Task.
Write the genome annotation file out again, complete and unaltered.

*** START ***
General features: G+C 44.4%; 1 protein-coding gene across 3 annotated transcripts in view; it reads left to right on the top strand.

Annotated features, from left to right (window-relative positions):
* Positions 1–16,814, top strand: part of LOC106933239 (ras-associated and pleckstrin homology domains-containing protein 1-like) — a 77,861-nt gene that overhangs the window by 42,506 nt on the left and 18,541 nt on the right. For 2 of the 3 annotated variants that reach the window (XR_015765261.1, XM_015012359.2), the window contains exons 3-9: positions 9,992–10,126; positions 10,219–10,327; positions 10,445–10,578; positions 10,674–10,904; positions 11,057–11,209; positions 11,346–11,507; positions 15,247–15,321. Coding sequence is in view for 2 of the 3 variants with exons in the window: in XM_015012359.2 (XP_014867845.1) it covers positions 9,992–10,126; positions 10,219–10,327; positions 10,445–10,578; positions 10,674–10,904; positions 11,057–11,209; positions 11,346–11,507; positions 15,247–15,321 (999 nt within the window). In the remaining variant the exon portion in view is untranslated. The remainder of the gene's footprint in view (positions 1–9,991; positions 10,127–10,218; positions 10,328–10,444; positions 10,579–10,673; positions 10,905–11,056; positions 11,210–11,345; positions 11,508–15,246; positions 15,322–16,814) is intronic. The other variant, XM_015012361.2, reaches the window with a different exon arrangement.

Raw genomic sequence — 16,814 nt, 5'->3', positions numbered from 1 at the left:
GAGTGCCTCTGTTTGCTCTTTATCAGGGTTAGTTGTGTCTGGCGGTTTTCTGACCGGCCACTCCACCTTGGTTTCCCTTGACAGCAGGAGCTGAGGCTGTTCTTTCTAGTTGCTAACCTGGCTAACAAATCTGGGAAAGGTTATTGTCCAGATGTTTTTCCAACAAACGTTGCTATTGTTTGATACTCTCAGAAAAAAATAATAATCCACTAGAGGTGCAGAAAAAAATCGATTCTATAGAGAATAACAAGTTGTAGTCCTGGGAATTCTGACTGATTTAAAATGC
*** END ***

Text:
General features: G+C 44.4%; 1 protein-coding gene across 3 annotated transcripts in view; it reads left to right on the top strand.

Annotated features, from left to right (window-relative positions):
* Positions 1–16,814, top strand: part of LOC106933239 (ras-associated and pleckstrin homology domains-containing protein 1-like) — a 77,861-nt gene that overhangs the window by 42,506 nt on the left and 18,541 nt on the right. For 2 of the 3 annotated variants that reach the window (XR_015765261.1, XM_015012359.2), the window contains exons 3-9: positions 9,992–10,126; positions 10,219–10,327; positions 10,445–10,578; positions 10,674–10,904; positions 11,057–11,209; positions 11,346–11,507; positions 15,247–15,321. Coding sequence is in view for 2 of the 3 variants with exons in the window: in XM_015012359.2 (XP_014867845.1) it covers positions 9,992–10,126; positions 10,219–10,327; positions 10,445–10,578; positions 10,674–10,904; positions 11,057–11,209; positions 11,346–11,507; positions 15,247–15,321 (999 nt within the window). In the remaining variant the exon portion in view is untranslated. The remainder of the gene's footprint in view (positions 1–9,991; positions 10,127–10,218; positions 10,328–10,444; positions 10,579–10,673; positions 10,905–11,056; positions 11,210–11,345; positions 11,508–15,246; positions 15,322–16,814) is intronic. The other variant, XM_015012361.2, reaches the window with a different exon arrangement.

Raw genomic sequence — 16,814 nt, 5'->3', positions numbered from 1 at the left:
GAGTGCCTCTGTTTGCTCTTTATCAGGGTTAGTTGTGTCTGGCGGTTTTCTGACCGGCCACTCCACCTTGGTTTCCCTTGACAGCAGGAGCTGAGGCTGTTCTTTCTAGTTGCTAACCTGGCTAACAAATCTGGGAAAGGTTATTGTCCAGATGTTTTTCCAACAAACGTTGCTATTGTTTGATACTCTCAGAAAAAAATAATAATCCACTAGAGGTGCAGAAAAAAATCGATTCTATAGAGAATAACAAGTTGTAGTCCTGGGAATTCTGACTGATTTAAAATGC